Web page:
South Africa's ANC nominates candidates to replace Zuma

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After a long wait, he is now poised to lead a party and nation that have both been deeply tarnished by the eight-year rule of President Jacob Zuma.

The party's Chief Whip Jackson Mthembu announced on Twitter that he voted for Ramaphosa, while police minister Fikile Mbalula tweeted that he had cast his vote for Dlamini-Zuma.

He said Zuma would be "most welcome" in the league after he steps down as president.

Outgoing President Jacob Zuma's second and final term as party leader has ended after a scandal-ridden tenure that has seen a plummet in the popularity of Nelson Mandela's liberation movement.

Speaking after a walkabout at the Nasrec Expo Centre, in Johannesburg, where the ANC is holding its 54th national conference, Zuma said that he was happy with the conduct of the delegates at the conference and how the event was proceeding.

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The slight favourite, as of Sunday night, was Deputy President Cyril Ramaphosa, who has vowed to fight corruption and introduce pragmatic reforms to create jobs and restore growth in a stagnant economy.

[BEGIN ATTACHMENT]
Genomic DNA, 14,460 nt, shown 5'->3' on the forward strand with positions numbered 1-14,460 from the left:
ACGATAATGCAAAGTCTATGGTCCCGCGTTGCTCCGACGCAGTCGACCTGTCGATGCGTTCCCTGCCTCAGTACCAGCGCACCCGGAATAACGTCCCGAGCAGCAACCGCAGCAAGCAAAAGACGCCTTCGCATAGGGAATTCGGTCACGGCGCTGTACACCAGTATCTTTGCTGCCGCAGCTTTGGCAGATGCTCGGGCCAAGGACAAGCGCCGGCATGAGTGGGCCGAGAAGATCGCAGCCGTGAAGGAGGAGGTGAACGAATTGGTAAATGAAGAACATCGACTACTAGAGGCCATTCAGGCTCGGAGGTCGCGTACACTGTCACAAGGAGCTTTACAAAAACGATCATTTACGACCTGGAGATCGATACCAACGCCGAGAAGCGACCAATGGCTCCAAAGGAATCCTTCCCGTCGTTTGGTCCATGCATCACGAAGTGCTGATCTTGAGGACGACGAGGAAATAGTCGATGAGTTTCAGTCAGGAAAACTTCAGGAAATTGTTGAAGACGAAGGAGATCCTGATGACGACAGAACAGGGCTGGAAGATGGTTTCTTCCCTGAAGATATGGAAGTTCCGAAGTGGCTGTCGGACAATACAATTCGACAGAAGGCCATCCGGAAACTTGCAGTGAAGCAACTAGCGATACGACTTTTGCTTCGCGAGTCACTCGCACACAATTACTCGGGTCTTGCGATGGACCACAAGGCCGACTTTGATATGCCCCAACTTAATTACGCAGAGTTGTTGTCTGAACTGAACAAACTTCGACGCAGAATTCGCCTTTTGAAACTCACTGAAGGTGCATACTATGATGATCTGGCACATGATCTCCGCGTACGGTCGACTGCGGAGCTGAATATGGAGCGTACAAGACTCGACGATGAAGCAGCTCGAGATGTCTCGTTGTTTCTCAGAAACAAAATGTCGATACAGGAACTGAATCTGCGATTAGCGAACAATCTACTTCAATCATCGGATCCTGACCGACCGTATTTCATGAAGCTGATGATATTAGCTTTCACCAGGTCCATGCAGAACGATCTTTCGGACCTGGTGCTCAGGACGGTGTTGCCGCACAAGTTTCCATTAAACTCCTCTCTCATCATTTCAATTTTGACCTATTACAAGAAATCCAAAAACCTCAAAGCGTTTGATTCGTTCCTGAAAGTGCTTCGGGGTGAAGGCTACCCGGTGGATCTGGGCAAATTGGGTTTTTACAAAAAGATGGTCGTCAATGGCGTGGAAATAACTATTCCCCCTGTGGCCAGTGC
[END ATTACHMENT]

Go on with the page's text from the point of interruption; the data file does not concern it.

For one, delegates are not bound by their branches when they vote at the conference.

Voters are frustrated with the ANC as Zuma's administration has been mired in scandal and corruption allegations. ANC deputy president Cyril Ramaphosa and ANC MP Nkosazana Dlamini-Zuma are contesting to succeed Zuma as the 13th ANC president.

"Anyone who wins we are going to support and rally behind", said Sasekani Manzini, a spokeswoman for the ANC in Mpumalanga province.
Polls suggest that she is supported by only about 16 per cent to 20 per cent of South Africans, while Mr. Ramaphosa is supported by more than 42 per cent. "Even if there is a strong lead in terms of branch nominations by the Ramaphosa camp, it's not clear-cut".

After a series of court judgments against him, including rulings that ordered prosecutors to pursue corruption charges against him, Mr. Zuma complained on Saturday that the rulings were "dangerous" and made it "difficult to govern".

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